It’s beneath you
The thing with analogies is that they inevitably break down at some point – they must, because the two items involved aren’t exactly alike. That’s quite all right of course – provided they don’t break down too soon. However, there’s a problem if they break down before they have performed their job. Which, unfortunately, happens embarrassingly too often.
As Gary Miller pointed out years ago, and which unfortunately has yet to register with far too many ‘intellectuals’, the man who chooses to employ an analogy to convince his audience about something is now faced with two problems where he only had the one problem to start with. For he must first make a convincing case that the conclusion drawn in situation B (which is being used as the analogy) is sound; and then he must demonstrate that situation A (the original problem on hand) is like (analogous to) situation B in terms of the relevant aspect(s). It’s in satisfying this second condition that most analogies break down even if they don’t in the first. Take an illustrative, if somewhat crude, example: ‘Alcohol is addictive. Tobacco is like alcohol because nicotine is addictive. Therefore, in the interest of road safety one must not drive after/while smoking.’ Let’s examine the analogy: While alcohol and tobacco share similarities of addictiveness and being harmful for the body, are the two similar when it comes to the relevant aspect: one’s ability to drive? Does tobacco cloud the mind and cause deterioration in motor skills like alcohol so obviously does?
Usually these false analogies appear slightly more sophisticated than the above example, but any time somebody starts off with something like, ‘You see, this thing is like that one…’, alarm bells ought immediately to go off in your head. For you are guilty if you let anybody to insult your intelligence using a faulty analogy. As for the authors coming up with these hastily cooked up analogies, though these things usually appear brilliant when they are conceived, they have a way of sounding particularly foolish after a couple of days have passed. Be kind to your legacy!
Is a politician looking for votes like the man who wants to be employed as your driver, like a journalist argues in his recent story? The story goes on to compare an expert driver who is dishonest in financial matters with an upright candidate who doesn’t drive properly. The story features the immortal line: ‘I would much rather keep an eye on the shady activities of the dishonest driver than let a novice ruin my car.’ Like most things from liberal ‘intelligentsia’ these days, the moral of the story rather unsurprisingly being: vote for the PML-N. (This is only implied in the text proper; but is explicitly tweeted by the author for the benefit of those who are a bit slow on the uptake.) Even if, for the sake of argument, it is conceded that it’s wise to prefer an expert over a beginner with no regard for their respective characters, is the analogy any good? Is running the affairs of a country like driving a car? It’s a bit of a stretch. Also, is it a demonstrable fact that one political party knows how to run the country to the exclusion of the other? A classic false-binary! Furthermore, being the driver’s boss, you might to be able to keep an eye on him and even fire him if necessary. However, once he is elected, you will hardly be allowed in the same room with your prime minister (or your representative), let alone fire him. One could go on, but it’s already obvious that the analogy leaves a lot to be desired, although I am sure the esteemed journalist had all the good intentions in the world. And in his defense, when you have to rouse an entire nation from its dogmatic slumber on a daily basis – that too in a hundred words or less – you are not exactly spoilt for choice when it comes to tools at your disposal.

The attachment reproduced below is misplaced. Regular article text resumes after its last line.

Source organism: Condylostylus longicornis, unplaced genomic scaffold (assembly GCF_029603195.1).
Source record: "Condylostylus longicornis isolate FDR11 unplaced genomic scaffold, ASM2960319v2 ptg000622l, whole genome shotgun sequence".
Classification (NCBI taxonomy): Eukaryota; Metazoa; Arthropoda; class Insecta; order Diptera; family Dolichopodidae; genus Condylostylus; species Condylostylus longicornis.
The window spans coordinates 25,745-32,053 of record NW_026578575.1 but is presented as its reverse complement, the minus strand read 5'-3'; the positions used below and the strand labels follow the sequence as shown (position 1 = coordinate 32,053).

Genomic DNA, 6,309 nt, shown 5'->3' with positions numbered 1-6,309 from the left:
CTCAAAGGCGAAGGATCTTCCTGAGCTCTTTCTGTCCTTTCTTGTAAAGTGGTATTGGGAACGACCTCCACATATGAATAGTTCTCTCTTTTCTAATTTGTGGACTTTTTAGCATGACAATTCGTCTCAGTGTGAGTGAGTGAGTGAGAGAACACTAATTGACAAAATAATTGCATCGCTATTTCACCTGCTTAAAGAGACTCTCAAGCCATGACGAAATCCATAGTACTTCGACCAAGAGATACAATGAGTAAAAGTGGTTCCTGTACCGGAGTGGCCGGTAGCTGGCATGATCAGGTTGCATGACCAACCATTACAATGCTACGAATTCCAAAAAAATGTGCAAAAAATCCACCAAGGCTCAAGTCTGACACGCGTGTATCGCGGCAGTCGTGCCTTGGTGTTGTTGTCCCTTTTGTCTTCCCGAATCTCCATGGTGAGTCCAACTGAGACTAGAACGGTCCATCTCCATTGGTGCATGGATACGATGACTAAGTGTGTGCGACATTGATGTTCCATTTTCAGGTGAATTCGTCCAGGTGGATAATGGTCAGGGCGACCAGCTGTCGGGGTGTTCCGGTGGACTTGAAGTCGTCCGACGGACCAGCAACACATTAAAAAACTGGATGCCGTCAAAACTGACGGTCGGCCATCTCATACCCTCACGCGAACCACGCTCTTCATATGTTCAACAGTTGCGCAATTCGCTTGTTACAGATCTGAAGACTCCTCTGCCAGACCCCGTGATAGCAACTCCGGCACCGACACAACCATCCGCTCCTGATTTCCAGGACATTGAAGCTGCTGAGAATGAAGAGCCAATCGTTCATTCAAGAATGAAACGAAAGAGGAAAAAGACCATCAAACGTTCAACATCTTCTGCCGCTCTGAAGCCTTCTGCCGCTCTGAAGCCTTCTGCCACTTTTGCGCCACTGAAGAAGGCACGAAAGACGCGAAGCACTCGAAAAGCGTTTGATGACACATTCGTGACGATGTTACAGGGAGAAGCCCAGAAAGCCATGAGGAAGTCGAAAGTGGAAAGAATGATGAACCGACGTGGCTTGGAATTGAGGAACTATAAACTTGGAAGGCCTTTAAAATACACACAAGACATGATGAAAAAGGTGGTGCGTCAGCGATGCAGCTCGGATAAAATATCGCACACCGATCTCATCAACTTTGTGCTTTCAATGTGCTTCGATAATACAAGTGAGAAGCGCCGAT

As for the authors coming up with these hastily cooked up analogies, though these things usually appear brilliant when they are conceived, they have a way of sounding particularly foolish after a couple of days have passed. Be kind to your legacy!
Other analogies are frequently offered. Are the personnel of the armed forces of a country like watchmen you employ to guard your house, for example? And are the provinces of a country like members of a household? Examples can be multiplied, but that would merely be labouring the point. No doubt, these oversimplifications sound very nice; but do they belong anywhere near serious discourse? Given a little consideration, the answer ought to be obvious.
That’s not to say that valid analogies don’t exist. They most certainly do. But they are not as common as most people imagine. So, next time you are suddenly struck with a brilliant analogy to prove an important point – one that is certain to convince your audience – it’s advisable to sleep on it instead of immediately composing a 100-word-story and emailing it to the publisher. For these things (even on the rare occasion when they are any good) usually need a little more consideration than that.
Let there be no doubt that civilian supremacy, equitable relations among provinces, and other liberal values are extremely worthy goals to be pursued. However, the analogies usually pressed into service to realize these noble goals are for the most part unbefitting of the intellectuals who employ them. They certainly are unworthy of the intelligent reader.
P.S. The author hasn’t smoked a cigarette in his life.